Hi, friends. This is the second installment of my Easter 2019 series. Once again, we will see the story behind a beloved hymn and also look at its relation to the blended theme of sacrifice and redemption.
The Story Behind the Hymn
In the early twentieth century, Eugene Monroe Bartlett Sr., a young man fresh out of college, worked for a music company in Hartford, AR. Bartlett loved music so much that he later co-founded Hartford Music Company and opened Hartford Music Institute soon after. [Fun fact: Albert Brumley, author of “I’ll Fly Away,” attended HMI.]
Though Bartlett was a prolific songwriter/composer with much acclaim in his heyday, “Victory in Jesus” is his only hymn that stood the test of time. Oddly enough, it happens to be the last song he wrote.
In 1939, Bartlett had a stroke that paralyzed part of his body, rendering him incapable of traveling and performing his music. Job-esque instances like these truly test one’s faith. What would he do now that he couldn’t use his beloved spiritual gift of making music? Would he remain faithful to the Lord or turn away in anguish?
In the aftermath of his stroke, Bartlett said that while he missed performing and travelling, he still enjoyed studying the Bible. During this time of loss and introspection, Bartlett penned this uplifting hymn, clearly still trusting in God’s promises.
Ironically, Bartlett’s legacy of faith lives on through a song he wrote when many would have thought all hope was lost.
Wow! God really DOES work all things to the good for those who love Him! (Romans 8:28)
Reflections on the Theme
We have “victory in Jesus” because Jesus’s sacrifice and subsequent defeat of death enable us to have total redemption and eternal life. The “return sacrifice” that we give is alluded to in a few phrases: “then I repented of my sins,” “all my love is due Him,” and “‘Dear Jesus, come and heal my broken spirit.'”
We have been called to “change our hearts and lives,” a phrase repeated throughout the gospels. We change our lives by repenting of our sins, and we change our hearts by loving God, who in turn shapes our worldview and shows us how to love others.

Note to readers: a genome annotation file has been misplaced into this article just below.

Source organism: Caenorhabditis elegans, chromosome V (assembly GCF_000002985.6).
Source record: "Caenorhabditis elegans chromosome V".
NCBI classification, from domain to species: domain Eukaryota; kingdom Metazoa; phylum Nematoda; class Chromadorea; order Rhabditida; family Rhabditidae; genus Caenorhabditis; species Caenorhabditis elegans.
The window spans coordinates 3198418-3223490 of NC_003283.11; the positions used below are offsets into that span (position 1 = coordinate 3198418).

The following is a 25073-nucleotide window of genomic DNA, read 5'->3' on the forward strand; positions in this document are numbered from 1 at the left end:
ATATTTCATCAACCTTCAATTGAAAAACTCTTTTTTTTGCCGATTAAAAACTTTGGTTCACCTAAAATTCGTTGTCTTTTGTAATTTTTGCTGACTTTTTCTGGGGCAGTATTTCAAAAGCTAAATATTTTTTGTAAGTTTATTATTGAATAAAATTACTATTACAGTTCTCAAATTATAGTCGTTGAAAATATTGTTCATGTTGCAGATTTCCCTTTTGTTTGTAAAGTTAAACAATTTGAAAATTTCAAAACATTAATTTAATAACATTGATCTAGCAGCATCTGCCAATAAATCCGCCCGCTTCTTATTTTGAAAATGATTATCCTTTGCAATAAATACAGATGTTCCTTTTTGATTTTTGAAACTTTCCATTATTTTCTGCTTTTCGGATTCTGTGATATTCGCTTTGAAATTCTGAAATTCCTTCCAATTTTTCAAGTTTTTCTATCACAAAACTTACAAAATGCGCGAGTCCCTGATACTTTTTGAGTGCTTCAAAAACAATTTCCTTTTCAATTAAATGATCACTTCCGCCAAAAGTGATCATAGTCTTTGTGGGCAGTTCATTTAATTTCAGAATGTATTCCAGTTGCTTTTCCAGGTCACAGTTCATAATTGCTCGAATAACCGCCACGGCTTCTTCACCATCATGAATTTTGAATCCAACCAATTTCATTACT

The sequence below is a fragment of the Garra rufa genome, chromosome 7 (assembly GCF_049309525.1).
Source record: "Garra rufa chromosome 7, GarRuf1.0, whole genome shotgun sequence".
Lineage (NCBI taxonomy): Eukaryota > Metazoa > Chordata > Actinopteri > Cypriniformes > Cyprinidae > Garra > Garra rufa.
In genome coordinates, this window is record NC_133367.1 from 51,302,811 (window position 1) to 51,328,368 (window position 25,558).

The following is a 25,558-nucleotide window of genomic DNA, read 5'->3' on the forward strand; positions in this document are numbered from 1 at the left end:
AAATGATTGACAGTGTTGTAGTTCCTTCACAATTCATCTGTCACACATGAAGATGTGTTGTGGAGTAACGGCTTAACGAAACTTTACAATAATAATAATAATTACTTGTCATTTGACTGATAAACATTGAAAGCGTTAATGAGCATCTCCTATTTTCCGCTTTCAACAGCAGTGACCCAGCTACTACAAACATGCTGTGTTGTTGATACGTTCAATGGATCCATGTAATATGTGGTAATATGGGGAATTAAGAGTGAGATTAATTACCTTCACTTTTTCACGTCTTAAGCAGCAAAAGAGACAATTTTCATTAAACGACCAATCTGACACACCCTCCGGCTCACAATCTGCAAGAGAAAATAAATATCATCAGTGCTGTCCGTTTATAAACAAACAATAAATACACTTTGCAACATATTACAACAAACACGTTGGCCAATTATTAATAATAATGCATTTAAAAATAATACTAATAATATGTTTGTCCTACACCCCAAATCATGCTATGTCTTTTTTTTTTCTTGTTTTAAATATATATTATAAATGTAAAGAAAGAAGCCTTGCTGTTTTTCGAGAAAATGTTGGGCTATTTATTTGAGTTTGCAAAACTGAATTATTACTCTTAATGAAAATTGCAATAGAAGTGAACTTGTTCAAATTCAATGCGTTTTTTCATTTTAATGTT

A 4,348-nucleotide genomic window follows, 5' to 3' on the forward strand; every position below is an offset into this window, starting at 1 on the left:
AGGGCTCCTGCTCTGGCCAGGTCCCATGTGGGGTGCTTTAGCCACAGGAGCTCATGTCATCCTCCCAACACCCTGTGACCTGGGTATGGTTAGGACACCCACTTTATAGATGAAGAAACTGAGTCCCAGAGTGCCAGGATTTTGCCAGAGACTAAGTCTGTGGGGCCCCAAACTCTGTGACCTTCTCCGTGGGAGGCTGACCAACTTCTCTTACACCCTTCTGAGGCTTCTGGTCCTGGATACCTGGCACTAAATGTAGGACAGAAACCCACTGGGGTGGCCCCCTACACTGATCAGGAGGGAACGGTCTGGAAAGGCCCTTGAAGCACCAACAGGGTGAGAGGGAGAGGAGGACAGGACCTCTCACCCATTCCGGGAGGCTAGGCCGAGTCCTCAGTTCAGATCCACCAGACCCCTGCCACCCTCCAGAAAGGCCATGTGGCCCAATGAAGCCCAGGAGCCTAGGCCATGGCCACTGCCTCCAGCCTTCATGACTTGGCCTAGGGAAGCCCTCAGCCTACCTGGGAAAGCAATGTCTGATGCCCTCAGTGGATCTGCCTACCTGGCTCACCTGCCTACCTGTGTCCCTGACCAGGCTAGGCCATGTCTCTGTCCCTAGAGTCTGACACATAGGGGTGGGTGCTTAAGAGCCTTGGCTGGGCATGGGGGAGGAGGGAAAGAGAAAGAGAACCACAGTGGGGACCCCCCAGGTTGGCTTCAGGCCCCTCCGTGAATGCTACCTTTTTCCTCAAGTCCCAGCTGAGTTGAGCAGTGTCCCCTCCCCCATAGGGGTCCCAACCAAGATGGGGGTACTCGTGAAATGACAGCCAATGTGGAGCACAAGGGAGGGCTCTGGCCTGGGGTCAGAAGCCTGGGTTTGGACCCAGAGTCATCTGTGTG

I love the last lyric in the list above because of its vulnerability and humility. When we sacrifice our pride-our pettiness-our need to have the last word-our delusions of total control-our resistance to being led…when we allow Jesus to heal our broken spirits, He gives us the victory!
I heard an old, old story how a Savior came from glory,
How He gave His life on Calvary to save a wretch like me;
I heard about His groaning, of His precious blood’s atoning,
Then I repented of my sins and won the victory.
Refrain: O victory in Jesus, my Savior, forever.
He sought me and bought me with His redeeming blood;
He loved me ere I knew Him, and all my love is due Him,
He plunged me to victory beneath the cleansing flood.
I heard about His healing, of His cleansing power revealing.
How He made the lame to walk again and caused the blind to see;
And then I cried, “Dear Jesus, come and heal my broken spirit,”
And somehow Jesus came and brought to me the victory.
I heard about a mansion He has built for me in glory.
And I heard about the streets of gold beyond the crystal sea;
About the angels singing and the old redemption story,
And some sweet day I’ll sing up there the song of victory.
Knowing the background makes these lyrics bittersweet; Bartlett was ready to see those streets of gold and sing the song of victory!
Here is a foot-tapping rendition of the hymn!
Thanks for reading! Do you love this hymn? Were you touched by the backstory? Let me know in the comments.